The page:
This blog content is sponsored by Hunters estate and lettings agents South East London for exclusive use of Smart Inventory.

Tenants Fee Ban Is Coming Soon – Are You Ready?

Landlords have a lot of regulations to keep up to date with, and it is vital you are aware of forthcoming changes. Landlords should be mindful of the Tenants Fee Ban, from the 1st of June 2019. This ban will affect all new tenancies, and many landlords will find it impacts on their business.

Presently, landlords can charge a range of fees which cover administrative work and crucial tasks. Examples of these fees include renewal fees, inventory fees, check-in fees and vetting fees. However, once the Tenants Fee ban comes into effect, landlords will not be able to charge for these tasks.

Be aware of changes to your business

With many of these roles being vital in the letting process, there have been calls that the ban is unfair on landlords. Even before a lease begins, landlords must vet tenants, undertake an inventory test and prepare the property. Landlords pay a lot of money before they generate any income. With the ban, landlords will be forced to absorb these costs rather than passing fees on to tenants.

There are exemptions where landlords can charge fees, including:

  • Where a tenant requests a change in tenancy
  • Fees where a tenant has missed a rent payment
  • The cost of replacing lost keys
  • Utility bills

When a landlord can charge a fee, the charge should represent the work undertaken or the cost imposed on the landlord. When a landlord charges for a fee for a late rent payment, the amount should relate to the loss felt by the landlord. When a landlord charges for a lost fee, the amount should reflect the cost of replacing the key. Landlords are advised to collect and retain receipts to justify these charges.


Holding deposits – New regulations

There will be changes to holding deposits and what landlords can charge. A maximum of one week’s rent will be the new holding deposit cap. When the tenancy doesn’t take place, the landlord is required to return the deposit.

The following stipulations will be in place for holding deposits:

  • Landlords will have a maximum of 15 days from accepting the holding deposit to accept a tenant’s application
  • When a landlord rejects a tenant’s application, the tenant will receive their deposit within seven days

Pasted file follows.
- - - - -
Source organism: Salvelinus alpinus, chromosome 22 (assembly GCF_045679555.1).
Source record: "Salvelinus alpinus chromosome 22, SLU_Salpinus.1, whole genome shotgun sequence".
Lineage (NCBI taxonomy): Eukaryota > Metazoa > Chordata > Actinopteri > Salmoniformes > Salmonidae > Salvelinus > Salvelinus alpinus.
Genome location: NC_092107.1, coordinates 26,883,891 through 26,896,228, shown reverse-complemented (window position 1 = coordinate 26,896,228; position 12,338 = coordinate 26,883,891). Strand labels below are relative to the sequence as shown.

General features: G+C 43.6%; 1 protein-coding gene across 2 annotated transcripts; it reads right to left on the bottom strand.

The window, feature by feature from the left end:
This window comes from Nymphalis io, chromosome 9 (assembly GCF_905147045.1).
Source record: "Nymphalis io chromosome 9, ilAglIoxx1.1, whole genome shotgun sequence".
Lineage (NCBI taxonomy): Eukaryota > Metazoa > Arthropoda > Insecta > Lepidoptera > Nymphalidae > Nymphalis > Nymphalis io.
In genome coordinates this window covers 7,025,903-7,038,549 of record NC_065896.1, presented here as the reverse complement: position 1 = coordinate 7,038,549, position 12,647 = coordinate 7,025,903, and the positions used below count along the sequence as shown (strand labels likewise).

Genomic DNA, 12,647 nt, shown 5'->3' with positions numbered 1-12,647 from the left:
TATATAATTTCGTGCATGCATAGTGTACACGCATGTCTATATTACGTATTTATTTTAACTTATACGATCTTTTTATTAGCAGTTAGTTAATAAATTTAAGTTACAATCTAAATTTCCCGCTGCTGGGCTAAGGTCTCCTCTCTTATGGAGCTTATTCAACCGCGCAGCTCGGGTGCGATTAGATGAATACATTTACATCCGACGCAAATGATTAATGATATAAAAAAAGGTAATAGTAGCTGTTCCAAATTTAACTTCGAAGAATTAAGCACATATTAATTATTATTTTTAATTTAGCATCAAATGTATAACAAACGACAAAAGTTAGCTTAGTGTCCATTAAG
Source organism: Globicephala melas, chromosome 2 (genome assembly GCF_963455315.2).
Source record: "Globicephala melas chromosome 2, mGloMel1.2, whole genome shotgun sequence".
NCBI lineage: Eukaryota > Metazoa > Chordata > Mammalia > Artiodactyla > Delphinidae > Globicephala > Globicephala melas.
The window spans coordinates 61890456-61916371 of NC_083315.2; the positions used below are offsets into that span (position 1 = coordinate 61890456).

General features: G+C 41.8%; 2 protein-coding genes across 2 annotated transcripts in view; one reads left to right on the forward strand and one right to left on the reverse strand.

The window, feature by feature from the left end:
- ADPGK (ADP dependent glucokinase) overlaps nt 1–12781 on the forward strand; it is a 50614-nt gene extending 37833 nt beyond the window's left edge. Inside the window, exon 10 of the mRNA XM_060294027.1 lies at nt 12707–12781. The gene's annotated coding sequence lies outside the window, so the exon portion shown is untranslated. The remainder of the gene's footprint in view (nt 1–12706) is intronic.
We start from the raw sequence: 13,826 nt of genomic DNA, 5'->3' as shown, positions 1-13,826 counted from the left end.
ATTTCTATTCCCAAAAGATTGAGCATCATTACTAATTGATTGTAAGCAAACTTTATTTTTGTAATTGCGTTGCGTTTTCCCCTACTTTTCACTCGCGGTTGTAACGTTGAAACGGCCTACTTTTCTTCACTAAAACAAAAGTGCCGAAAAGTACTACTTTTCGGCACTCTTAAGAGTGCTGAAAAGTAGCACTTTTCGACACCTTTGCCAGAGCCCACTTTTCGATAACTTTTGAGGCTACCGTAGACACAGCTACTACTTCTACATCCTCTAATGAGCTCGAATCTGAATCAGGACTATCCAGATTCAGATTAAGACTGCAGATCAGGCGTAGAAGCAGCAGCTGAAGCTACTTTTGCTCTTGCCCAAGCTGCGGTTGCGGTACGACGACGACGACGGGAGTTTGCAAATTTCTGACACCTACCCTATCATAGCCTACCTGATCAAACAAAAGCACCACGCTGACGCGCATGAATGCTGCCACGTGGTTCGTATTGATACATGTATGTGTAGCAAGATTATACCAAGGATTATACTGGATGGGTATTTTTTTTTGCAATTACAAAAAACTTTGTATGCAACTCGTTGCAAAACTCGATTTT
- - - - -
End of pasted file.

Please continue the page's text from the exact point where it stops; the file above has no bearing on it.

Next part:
• If the tenant doesn’t take up the lease or fails to provide requested information, the landlord is not required to return the full deposit
  • When the contract starts, the tenant will receive their deposit within seven days of the start of the tenancy or the deposit can be used against the deposit or rent

Security deposits

For security deposits, there will be a cap of five weeks’ rent when the annual rental fee is less than £50,000. There will be a cap of six weeks’ rent when the annual rental fee is £50,000 or more.

Concerning security deposits, there will be a cap of five weeks’ rent for rental property where the annual rental fee is less than £50,000 and for rental dwellings where the annual rental fee is £50,000 or more, there will be a six-week cap on the deposit.

Punishments for landlords who don’t comply

When a landlord charges a fee they are not entitled to charge; the tenant can claim these at the County Court. Trading Standards also have the right to penalise the landlord, and landlords face a fine of up to £5,000 for a first offence.

If a landlord commits a second offence, Trading Standards can impose a fine of up to £30,000. Landlords could face a banning order under Section 14 of the Housing Act 2016.

potential to be banned from acting as a landlord will serve as a deterrent to most landlords.

Letting agents will also face tighter restrictions

Letting agents also face stricter regulations, with these changes coming into effect at the same time as the Tenant Fees Ban.

Letting agents must meet minimum training standards and letting agents should abide by an industry code of conduct. Letting agents must provide evidence they comply with these regulations. Tenants and landlords will benefit from these changes.

Given that June isn’t too far away, landlords must prepare themselves for these changes. There will be financial considerations for some landlords, but landlords will prosper in the long-term, and the removal of rogue landlords will provide tenants with confidence while hopefully creating more opportunities for landlords.

If you’re a landlord requiring assistance in complying with the Tenants Fee Ban or you need help in any aspect of your business, please contact Hunters estate and lettings agents.

Hunters provide a reliable standard of support working in conjunction with Smart Inventory and are on hand to support landlords in Forest Hill, New Cross, Peckham, Dulwich, Brockley and all surrounding towns so contact them if you require assistance.

Hunters South East London – 0203 0024089

Website – Hunters estate agents South East London